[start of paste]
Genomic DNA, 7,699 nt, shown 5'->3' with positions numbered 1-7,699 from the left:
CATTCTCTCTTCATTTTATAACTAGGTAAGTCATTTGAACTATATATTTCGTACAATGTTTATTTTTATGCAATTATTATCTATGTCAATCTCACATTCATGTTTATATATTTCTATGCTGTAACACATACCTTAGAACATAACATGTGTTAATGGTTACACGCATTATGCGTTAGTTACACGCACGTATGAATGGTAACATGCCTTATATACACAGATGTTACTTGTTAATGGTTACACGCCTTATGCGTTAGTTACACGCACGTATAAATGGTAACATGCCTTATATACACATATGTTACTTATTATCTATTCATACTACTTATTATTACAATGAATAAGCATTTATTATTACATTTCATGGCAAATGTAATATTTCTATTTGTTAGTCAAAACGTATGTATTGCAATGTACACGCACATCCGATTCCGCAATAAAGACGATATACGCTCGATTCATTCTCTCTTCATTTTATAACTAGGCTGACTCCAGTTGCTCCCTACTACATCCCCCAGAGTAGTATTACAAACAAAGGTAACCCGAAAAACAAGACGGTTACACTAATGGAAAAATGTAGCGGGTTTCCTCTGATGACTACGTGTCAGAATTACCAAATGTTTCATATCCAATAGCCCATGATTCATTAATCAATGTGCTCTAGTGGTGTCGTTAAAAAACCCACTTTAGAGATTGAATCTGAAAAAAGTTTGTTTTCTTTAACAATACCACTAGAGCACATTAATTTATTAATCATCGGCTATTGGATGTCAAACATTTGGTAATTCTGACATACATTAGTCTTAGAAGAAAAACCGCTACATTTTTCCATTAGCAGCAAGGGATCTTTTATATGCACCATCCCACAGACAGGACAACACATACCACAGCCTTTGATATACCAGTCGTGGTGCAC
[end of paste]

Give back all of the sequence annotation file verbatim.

Genomic DNA, 7,699 nt, shown 5'->3' with positions numbered 1-7,699 from the left:
CATTCTCTCTTCATTTTATAACTAGGTAAGTCATTTGAACTATATATTTCGTACAATGTTTATTTTTATGCAATTATTATCTATGTCAATCTCACATTCATGTTTATATATTTCTATGCTGTAACACATACCTTAGAACATAACATGTGTTAATGGTTACACGCATTATGCGTTAGTTACACGCACGTATGAATGGTAACATGCCTTATATACACAGATGTTACTTGTTAATGGTTACACGCCTTATGCGTTAGTTACACGCACGTATAAATGGTAACATGCCTTATATACACATATGTTACTTATTATCTATTCATACTACTTATTATTACAATGAATAAGCATTTATTATTACATTTCATGGCAAATGTAATATTTCTATTTGTTAGTCAAAACGTATGTATTGCAATGTACACGCACATCCGATTCCGCAATAAAGACGATATACGCTCGATTCATTCTCTCTTCATTTTATAACTAGGCTGACTCCAGTTGCTCCCTACTACATCCCCCAGAGTAGTATTACAAACAAAGGTAACCCGAAAAACAAGACGGTTACACTAATGGAAAAATGTAGCGGGTTTCCTCTGATGACTACGTGTCAGAATTACCAAATGTTTCATATCCAATAGCCCATGATTCATTAATCAATGTGCTCTAGTGGTGTCGTTAAAAAACCCACTTTAGAGATTGAATCTGAAAAAAGTTTGTTTTCTTTAACAATACCACTAGAGCACATTAATTTATTAATCATCGGCTATTGGATGTCAAACATTTGGTAATTCTGACATACATTAGTCTTAGAAGAAAAACCGCTACATTTTTCCATTAGCAGCAAGGGATCTTTTATATGCACCATCCCACAGACAGGACAACACATACCACAGCCTTTGATATACCAGTCGTGGTGCAC